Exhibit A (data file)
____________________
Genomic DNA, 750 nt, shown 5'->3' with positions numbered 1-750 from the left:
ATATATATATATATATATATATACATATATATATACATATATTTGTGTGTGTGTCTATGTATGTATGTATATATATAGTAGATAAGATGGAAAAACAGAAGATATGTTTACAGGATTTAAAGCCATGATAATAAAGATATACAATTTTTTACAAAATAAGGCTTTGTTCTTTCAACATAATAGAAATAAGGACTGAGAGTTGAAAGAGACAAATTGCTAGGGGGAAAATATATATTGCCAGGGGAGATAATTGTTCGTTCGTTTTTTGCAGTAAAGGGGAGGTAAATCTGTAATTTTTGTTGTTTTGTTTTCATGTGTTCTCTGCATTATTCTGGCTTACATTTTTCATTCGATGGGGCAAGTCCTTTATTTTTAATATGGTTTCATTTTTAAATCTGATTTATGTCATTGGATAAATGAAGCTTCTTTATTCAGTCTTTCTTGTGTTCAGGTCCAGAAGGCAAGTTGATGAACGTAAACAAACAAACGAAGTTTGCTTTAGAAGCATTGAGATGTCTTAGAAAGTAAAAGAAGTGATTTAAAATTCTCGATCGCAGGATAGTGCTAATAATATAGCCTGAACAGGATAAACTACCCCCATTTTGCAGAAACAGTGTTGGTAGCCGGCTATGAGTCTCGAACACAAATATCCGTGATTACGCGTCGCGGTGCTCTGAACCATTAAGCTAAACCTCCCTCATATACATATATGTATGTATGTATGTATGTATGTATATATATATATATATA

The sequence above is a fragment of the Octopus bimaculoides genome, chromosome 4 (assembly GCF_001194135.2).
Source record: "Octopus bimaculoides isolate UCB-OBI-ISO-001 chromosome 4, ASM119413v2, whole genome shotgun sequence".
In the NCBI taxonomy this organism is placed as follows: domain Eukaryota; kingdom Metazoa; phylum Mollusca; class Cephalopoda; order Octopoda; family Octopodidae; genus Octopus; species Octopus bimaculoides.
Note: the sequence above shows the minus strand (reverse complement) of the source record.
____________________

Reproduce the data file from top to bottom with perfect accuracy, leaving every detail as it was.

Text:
Genomic DNA, 750 nt, shown 5'->3' with positions numbered 1-750 from the left:
ATATATATATATATATATATATACATATATATATACATATATTTGTGTGTGTGTCTATGTATGTATGTATATATATAGTAGATAAGATGGAAAAACAGAAGATATGTTTACAGGATTTAAAGCCATGATAATAAAGATATACAATTTTTTACAAAATAAGGCTTTGTTCTTTCAACATAATAGAAATAAGGACTGAGAGTTGAAAGAGACAAATTGCTAGGGGGAAAATATATATTGCCAGGGGAGATAATTGTTCGTTCGTTTTTTGCAGTAAAGGGGAGGTAAATCTGTAATTTTTGTTGTTTTGTTTTCATGTGTTCTCTGCATTATTCTGGCTTACATTTTTCATTCGATGGGGCAAGTCCTTTATTTTTAATATGGTTTCATTTTTAAATCTGATTTATGTCATTGGATAAATGAAGCTTCTTTATTCAGTCTTTCTTGTGTTCAGGTCCAGAAGGCAAGTTGATGAACGTAAACAAACAAACGAAGTTTGCTTTAGAAGCATTGAGATGTCTTAGAAAGTAAAAGAAGTGATTTAAAATTCTCGATCGCAGGATAGTGCTAATAATATAGCCTGAACAGGATAAACTACCCCCATTTTGCAGAAACAGTGTTGGTAGCCGGCTATGAGTCTCGAACACAAATATCCGTGATTACGCGTCGCGGTGCTCTGAACCATTAAGCTAAACCTCCCTCATATACATATATGTATGTATGTATGTATGTATGTATATATATATATATATA

The sequence above is a fragment of the Octopus bimaculoides genome, chromosome 4 (assembly GCF_001194135.2).
Source record: "Octopus bimaculoides isolate UCB-OBI-ISO-001 chromosome 4, ASM119413v2, whole genome shotgun sequence".
In the NCBI taxonomy this organism is placed as follows: domain Eukaryota; kingdom Metazoa; phylum Mollusca; class Cephalopoda; order Octopoda; family Octopodidae; genus Octopus; species Octopus bimaculoides.
Note: the sequence above shows the minus strand (reverse complement) of the source record.